If you’re like me, you know that when two separate events occur simultaneously pertaining to the same object of inquiry, we must always pay strict attention. Fans of the show have been waiting for something to happen for 25 years, and Monday morning, they saw THIS:

It was fun to wheel through the timeline and see everyone lighting up. Social media has already brought us Twin Peaks blogs and podcasts, artwork and custom coffee cups, spoofs and mash-ups, and more content than any fan could absorb. But the online craze is its own event.

Social media is hard proof that Twin Peaks fans are a serious market force; they’re fiercely addicted and loyal to the show and Amazon knows it. But I’ve consciously tried to avoid the Packard Rumor Mill to keep my expectations realistic.

Twin Peaks was the first great piece of art I ever ‘got’. It became my benchmark for genius on television (and elsewhere). And the best part of the show, and its creators, was their ability to deliver the unexpected. So I’m confident in the reboot. Lynch and Frost had something then, and they’ve both grown as artists.

I’ve had over 20 years to re-watch, ponder and mythologize (I saw it first in 1994), and the show has a very personal meaning for me. If I try to keep up with all the speculation on Twitter my head will probably explode. Ignoring it is nearly impossible, but ideally I’d like to sit down in 2016 to new content without thinking about any of the speculation, like a babe in the woods, if you will.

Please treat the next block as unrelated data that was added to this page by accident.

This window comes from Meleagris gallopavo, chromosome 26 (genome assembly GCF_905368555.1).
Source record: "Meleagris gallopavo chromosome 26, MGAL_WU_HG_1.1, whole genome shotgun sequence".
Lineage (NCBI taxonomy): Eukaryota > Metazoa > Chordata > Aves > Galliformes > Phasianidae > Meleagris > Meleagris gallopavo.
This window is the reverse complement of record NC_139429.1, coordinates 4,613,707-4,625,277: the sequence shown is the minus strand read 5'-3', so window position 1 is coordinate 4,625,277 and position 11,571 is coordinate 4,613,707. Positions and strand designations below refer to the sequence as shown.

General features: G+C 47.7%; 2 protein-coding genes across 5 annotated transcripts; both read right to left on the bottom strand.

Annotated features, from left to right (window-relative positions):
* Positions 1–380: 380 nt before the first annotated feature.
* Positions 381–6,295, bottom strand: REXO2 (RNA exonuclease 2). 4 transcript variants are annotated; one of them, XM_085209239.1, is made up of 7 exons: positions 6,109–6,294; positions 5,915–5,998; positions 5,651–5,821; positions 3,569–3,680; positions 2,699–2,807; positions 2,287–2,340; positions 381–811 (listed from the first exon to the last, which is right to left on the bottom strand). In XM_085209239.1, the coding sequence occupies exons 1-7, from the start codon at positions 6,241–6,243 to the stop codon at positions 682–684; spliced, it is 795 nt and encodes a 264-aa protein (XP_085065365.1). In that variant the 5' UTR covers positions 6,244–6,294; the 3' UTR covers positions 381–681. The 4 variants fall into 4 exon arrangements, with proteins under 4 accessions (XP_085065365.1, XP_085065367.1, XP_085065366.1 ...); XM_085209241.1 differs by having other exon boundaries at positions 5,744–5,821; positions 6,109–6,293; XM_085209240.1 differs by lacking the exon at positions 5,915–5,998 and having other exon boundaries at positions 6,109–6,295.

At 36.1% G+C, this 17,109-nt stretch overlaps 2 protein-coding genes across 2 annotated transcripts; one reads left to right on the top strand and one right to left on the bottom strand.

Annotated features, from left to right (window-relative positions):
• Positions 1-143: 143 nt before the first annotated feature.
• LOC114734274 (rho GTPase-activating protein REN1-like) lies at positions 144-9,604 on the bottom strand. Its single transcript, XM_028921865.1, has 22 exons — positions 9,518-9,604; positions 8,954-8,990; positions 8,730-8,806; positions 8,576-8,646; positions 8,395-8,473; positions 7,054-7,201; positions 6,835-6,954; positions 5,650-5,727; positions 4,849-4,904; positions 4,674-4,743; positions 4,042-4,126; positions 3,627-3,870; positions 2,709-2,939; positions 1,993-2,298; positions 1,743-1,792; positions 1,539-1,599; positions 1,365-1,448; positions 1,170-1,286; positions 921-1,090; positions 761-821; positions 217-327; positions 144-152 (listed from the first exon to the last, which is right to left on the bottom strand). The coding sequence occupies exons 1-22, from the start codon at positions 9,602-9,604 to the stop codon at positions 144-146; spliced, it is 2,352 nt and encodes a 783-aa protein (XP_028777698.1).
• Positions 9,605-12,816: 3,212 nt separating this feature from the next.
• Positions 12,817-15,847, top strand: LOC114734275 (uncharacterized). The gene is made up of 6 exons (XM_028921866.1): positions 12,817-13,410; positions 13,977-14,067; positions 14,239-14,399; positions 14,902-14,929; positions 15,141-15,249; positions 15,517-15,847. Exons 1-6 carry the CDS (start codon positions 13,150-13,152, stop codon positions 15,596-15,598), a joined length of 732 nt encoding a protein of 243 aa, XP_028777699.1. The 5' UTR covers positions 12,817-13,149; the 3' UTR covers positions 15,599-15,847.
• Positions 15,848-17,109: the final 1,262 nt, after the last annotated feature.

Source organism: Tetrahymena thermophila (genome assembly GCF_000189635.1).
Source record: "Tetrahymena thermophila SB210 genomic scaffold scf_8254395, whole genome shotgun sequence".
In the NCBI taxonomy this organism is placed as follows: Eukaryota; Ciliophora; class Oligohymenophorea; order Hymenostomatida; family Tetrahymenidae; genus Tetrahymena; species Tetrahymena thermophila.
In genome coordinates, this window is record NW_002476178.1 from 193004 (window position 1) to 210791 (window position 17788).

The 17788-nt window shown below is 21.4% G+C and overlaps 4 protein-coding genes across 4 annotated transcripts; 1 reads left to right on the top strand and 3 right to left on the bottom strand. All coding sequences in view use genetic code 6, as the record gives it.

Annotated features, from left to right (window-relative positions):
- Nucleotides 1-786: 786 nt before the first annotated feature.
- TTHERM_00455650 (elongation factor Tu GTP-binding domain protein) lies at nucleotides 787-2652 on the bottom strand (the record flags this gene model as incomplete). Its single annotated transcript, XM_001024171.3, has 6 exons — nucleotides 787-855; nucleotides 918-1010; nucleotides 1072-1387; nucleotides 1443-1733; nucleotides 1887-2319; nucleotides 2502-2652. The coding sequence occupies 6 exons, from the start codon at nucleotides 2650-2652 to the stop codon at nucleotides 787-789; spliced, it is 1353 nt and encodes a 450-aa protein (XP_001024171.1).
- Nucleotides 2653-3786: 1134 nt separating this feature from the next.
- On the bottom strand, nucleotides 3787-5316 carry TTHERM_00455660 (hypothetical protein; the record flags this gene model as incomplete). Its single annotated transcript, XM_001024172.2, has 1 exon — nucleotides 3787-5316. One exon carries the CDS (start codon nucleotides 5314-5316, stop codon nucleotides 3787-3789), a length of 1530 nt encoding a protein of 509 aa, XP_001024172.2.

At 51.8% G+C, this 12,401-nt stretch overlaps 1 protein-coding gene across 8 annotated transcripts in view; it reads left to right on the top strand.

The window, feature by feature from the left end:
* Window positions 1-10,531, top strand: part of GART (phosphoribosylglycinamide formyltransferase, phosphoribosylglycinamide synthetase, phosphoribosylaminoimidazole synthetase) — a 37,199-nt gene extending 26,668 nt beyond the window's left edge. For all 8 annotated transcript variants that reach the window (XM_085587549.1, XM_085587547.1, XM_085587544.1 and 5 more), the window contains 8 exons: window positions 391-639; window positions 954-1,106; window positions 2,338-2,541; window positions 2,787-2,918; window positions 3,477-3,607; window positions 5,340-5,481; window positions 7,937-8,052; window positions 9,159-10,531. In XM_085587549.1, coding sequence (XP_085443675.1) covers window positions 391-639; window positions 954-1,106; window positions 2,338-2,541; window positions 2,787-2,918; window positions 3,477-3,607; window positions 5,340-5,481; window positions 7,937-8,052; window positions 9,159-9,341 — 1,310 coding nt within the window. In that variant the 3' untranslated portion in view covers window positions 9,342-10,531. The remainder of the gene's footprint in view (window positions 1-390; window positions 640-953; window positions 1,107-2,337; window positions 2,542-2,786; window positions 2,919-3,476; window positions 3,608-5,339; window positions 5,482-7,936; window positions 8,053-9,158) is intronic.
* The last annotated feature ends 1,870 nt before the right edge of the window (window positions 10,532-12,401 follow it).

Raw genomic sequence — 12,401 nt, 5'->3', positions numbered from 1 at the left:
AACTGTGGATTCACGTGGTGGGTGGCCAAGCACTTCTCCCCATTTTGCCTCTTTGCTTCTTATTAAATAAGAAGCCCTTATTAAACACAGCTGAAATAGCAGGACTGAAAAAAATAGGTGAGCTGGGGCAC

2016 is a long way off, so welcome to The Waiting Room. Fortunately I have my gorgeous Blu-ray box set to keep me company until then. And when the reboot does finally arrive…well, one day my blog will have something to say about that.

 

High Maintenance

Between HBO, AMC, and Netflix, I’ve apparently been missing out on a whole world of web series. But thankfully, I’ve finally been turned onto one good enough to recommend. High Maintenance is a short web series based loosely around a pot dealer in New York, and it brings a refreshing, masterful touch to a “genre” that suffers from, for lack of a better word, stupidity.

After getting up to date with their 15 short episodes (between 5 and 15 minutes each, with more episodes to come), I browsed a few reviews of the series online. While most reviews were absolutely glowing, I noticed a striking similarity with respect to the authors’ (and presumably society’s) preconceived notions; almost all the reviewers had low expectations.

Pop culture has fed us a consistent diet of stoner stereotypes; from the indelibly bad stoner-face of Jim Breuer in Half Baked, to the inept goof-off James Franco played in Pineapple Express, the popular opinion of pot enthusiasts is that they’re inevitably lazy and incompetent.